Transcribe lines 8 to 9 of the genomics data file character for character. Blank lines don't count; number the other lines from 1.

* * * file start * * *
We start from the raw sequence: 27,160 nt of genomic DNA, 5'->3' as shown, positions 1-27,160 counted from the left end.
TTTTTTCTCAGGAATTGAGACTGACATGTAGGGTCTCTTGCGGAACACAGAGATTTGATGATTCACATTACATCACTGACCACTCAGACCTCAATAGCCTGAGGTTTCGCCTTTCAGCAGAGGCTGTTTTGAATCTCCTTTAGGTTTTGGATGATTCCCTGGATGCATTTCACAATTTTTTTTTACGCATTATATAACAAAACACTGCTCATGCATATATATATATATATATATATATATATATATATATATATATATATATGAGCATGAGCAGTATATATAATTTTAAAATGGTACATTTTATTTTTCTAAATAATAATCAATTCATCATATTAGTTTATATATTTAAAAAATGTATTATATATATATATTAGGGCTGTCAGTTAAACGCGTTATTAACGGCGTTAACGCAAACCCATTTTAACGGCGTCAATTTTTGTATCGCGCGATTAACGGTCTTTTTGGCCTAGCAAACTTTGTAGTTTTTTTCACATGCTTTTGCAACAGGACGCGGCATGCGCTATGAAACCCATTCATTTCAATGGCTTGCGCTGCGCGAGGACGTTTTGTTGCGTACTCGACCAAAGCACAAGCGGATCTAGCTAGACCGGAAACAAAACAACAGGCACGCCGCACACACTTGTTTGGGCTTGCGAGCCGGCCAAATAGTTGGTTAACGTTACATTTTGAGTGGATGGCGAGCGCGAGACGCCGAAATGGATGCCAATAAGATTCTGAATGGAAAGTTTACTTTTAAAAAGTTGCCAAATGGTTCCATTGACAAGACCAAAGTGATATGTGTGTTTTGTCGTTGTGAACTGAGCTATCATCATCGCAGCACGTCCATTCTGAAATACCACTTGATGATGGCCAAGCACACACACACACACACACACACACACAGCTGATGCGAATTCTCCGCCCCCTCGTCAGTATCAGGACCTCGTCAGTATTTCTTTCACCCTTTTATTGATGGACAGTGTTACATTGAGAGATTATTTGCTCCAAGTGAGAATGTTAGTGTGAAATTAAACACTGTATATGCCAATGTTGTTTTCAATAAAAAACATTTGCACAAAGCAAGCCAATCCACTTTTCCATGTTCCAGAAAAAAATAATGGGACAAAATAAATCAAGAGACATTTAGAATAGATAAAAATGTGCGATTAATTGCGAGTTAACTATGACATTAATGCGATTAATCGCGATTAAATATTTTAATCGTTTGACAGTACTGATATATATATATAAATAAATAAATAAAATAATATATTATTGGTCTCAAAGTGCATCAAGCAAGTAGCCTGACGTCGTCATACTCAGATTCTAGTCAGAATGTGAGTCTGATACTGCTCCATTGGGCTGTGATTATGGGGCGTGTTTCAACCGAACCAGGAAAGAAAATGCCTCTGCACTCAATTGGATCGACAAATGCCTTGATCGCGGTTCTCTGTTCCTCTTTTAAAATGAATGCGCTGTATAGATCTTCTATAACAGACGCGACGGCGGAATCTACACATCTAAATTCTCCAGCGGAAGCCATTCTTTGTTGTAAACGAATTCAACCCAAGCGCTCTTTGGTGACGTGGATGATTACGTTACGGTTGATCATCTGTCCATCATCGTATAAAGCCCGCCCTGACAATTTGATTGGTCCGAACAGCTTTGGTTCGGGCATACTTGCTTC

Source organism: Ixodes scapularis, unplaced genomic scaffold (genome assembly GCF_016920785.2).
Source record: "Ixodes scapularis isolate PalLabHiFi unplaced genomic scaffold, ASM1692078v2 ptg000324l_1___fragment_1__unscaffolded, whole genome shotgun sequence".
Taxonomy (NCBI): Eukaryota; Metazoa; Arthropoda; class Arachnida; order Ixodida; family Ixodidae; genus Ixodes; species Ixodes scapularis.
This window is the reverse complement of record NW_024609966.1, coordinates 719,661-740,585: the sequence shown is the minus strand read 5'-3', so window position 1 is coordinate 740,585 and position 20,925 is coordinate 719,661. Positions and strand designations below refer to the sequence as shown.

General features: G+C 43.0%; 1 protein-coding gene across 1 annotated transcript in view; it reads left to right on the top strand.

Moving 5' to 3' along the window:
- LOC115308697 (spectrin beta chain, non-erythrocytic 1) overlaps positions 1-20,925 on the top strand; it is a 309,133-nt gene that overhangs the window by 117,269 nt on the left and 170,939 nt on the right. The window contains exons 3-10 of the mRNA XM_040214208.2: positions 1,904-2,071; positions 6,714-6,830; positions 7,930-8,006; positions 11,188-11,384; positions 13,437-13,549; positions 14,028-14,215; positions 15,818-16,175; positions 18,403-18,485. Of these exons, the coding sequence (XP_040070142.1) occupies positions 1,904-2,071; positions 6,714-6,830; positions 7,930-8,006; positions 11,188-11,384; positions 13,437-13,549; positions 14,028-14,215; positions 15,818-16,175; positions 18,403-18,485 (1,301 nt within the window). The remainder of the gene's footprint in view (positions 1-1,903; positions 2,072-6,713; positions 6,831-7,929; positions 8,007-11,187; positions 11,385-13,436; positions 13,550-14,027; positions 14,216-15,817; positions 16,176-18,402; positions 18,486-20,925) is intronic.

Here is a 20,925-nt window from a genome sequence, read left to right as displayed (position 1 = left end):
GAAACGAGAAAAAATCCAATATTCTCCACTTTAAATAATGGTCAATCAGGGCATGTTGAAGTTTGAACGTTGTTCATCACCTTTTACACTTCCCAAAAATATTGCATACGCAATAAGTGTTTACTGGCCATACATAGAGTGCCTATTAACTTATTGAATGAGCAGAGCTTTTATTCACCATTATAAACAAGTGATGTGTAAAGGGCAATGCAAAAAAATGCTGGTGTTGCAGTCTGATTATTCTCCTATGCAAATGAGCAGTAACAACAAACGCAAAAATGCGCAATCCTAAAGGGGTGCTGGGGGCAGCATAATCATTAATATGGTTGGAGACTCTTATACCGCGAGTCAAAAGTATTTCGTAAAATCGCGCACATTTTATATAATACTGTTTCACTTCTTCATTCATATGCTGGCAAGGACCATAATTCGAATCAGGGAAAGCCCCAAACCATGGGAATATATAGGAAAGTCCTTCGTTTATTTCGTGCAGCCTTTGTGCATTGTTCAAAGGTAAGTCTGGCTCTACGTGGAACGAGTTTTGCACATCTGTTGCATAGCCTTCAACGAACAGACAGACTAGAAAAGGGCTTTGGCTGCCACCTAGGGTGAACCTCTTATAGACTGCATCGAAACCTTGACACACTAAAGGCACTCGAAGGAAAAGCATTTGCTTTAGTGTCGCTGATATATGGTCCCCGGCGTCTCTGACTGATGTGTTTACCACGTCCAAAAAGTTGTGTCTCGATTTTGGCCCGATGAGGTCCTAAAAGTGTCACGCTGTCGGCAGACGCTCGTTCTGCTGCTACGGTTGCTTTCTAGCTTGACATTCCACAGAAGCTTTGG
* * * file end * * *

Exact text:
Moving 5' to 3' along the window:
- LOC115308697 (spectrin beta chain, non-erythrocytic 1) overlaps positions 1-20,925 on the top strand; it is a 309,133-nt gene that overhangs the window by 117,269 nt on the left and 170,939 nt on the right. The window contains exons 3-10 of the mRNA XM_040214208.2: positions 1,904-2,071; positions 6,714-6,830; positions 7,930-8,006; positions 11,188-11,384; positions 13,437-13,549; positions 14,028-14,215; positions 15,818-16,175; positions 18,403-18,485. Of these exons, the coding sequence (XP_040070142.1) occupies positions 1,904-2,071; positions 6,714-6,830; positions 7,930-8,006; positions 11,188-11,384; positions 13,437-13,549; positions 14,028-14,215; positions 15,818-16,175; positions 18,403-18,485 (1,301 nt within the window). The remainder of the gene's footprint in view (positions 1-1,903; positions 2,072-6,713; positions 6,831-7,929; positions 8,007-11,187; positions 11,385-13,436; positions 13,550-14,027; positions 14,216-15,817; positions 16,176-18,402; positions 18,486-20,925) is intronic.